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  • Print publication year: 2015
  • Online publication date: January 2015

Chapter 4 - What does socialist visual experience mean to contemporary art?

Summary

An artist may not be able to solve any problems, but it is his basic professional duty to raise questions by means of his art and to endow his work with signs of intellectual reflection.

Wang Guangyi, 1990

A central figure in the fast-moving and globally connected story of contemporary art from China, a story often narrated in close parallel to the growing prominence of the Chinese economy since the early 1990s, is no doubt Wang Guangyi (1957–). Best known since the early 1990s for his Great Criticism series, Wang is described in many surveys and art-historical accounts as the defining Political Pop artist, a Chinese Andy Warhol with a poignant political thrust. His bold, poster-like images of Chinese socialist subjects, be they workers or Red Guards, charging at Western consumer brand names such as Coca-Cola and Louis Vuitton, splice together disparate visual icons and logos and often provoke bemused, if also confused, responses.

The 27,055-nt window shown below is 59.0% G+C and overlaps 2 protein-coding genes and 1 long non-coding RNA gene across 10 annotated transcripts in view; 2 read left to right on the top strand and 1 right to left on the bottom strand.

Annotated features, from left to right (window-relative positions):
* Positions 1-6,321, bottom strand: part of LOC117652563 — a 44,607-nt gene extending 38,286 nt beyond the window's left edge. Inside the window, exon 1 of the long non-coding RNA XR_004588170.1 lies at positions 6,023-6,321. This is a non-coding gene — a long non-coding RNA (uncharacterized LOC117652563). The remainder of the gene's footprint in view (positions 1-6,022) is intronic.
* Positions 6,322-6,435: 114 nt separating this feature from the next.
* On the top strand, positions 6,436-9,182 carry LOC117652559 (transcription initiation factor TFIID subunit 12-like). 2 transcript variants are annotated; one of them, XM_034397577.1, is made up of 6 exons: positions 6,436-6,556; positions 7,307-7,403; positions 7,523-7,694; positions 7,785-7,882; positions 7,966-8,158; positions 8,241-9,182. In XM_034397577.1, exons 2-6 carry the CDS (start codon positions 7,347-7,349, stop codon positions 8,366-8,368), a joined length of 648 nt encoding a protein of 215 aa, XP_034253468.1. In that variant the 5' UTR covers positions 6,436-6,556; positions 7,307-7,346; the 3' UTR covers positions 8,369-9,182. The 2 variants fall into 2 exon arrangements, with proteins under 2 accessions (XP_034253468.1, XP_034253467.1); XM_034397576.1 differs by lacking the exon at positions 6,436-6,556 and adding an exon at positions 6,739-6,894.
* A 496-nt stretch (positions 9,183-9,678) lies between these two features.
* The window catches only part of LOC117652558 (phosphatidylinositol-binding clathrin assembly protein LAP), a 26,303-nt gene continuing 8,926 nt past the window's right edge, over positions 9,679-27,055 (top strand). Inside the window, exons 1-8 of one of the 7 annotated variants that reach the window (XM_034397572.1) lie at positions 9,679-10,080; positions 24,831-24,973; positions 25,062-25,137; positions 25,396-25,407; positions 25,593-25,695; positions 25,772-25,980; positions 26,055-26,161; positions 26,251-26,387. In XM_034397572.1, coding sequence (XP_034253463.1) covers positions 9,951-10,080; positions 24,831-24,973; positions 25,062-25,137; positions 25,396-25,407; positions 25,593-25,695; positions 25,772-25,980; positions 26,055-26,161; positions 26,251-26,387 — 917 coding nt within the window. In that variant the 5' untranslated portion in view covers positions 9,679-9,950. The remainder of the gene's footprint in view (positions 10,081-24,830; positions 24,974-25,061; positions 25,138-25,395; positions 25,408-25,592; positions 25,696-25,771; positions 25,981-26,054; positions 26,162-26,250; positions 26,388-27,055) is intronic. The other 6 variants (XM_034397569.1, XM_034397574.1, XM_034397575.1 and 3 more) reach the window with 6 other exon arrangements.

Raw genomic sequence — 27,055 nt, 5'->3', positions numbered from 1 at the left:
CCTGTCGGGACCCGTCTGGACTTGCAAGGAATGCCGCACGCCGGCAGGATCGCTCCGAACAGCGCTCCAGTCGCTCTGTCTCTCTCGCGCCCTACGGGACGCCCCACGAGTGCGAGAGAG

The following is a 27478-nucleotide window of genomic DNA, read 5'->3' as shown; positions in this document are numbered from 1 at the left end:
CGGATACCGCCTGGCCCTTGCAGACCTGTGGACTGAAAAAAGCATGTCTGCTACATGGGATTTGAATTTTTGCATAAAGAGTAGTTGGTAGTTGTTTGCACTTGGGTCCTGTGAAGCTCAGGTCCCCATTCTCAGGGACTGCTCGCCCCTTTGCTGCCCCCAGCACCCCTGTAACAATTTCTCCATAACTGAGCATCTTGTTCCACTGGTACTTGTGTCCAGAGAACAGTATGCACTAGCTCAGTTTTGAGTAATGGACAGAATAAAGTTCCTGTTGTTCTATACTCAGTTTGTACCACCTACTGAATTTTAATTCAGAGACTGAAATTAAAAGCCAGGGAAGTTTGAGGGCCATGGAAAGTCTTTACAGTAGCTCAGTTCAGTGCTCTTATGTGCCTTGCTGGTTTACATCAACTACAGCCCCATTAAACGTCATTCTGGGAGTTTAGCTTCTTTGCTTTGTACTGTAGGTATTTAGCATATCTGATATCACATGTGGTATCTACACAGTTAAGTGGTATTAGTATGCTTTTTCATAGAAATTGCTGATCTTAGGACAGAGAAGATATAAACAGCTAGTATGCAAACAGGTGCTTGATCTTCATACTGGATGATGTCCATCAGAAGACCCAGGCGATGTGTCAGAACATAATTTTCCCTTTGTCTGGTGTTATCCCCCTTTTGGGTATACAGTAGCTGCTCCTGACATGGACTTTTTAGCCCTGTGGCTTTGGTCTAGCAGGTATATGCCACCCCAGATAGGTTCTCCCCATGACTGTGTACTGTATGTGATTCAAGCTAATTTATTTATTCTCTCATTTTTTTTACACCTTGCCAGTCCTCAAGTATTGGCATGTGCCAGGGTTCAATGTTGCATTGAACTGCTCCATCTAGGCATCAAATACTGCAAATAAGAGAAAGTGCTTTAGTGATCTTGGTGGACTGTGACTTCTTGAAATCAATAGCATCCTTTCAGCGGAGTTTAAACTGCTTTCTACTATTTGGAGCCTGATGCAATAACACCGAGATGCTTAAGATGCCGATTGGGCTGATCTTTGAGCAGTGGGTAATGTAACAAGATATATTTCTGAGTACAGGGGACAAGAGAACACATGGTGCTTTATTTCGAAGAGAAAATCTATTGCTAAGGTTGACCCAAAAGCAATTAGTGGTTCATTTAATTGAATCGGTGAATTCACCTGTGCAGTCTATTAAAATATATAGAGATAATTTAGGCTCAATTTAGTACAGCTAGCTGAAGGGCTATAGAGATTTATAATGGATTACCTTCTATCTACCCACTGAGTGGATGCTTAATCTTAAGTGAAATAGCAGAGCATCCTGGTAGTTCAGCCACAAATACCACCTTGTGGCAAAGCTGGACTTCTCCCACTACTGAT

International excitement over this refreshing turn in Chinese art was first registered by Flash Art: The Leading European Art Magazine, when it featured on the cover of its January/February 1992 issue Great Criticism: Coca Cola, the first mature work in what was to become a seemingly endless series. Almost overnight, Wang Guangyi himself became a hot brand name and a poster-child for the spectacular success of Chinese contemporary art.

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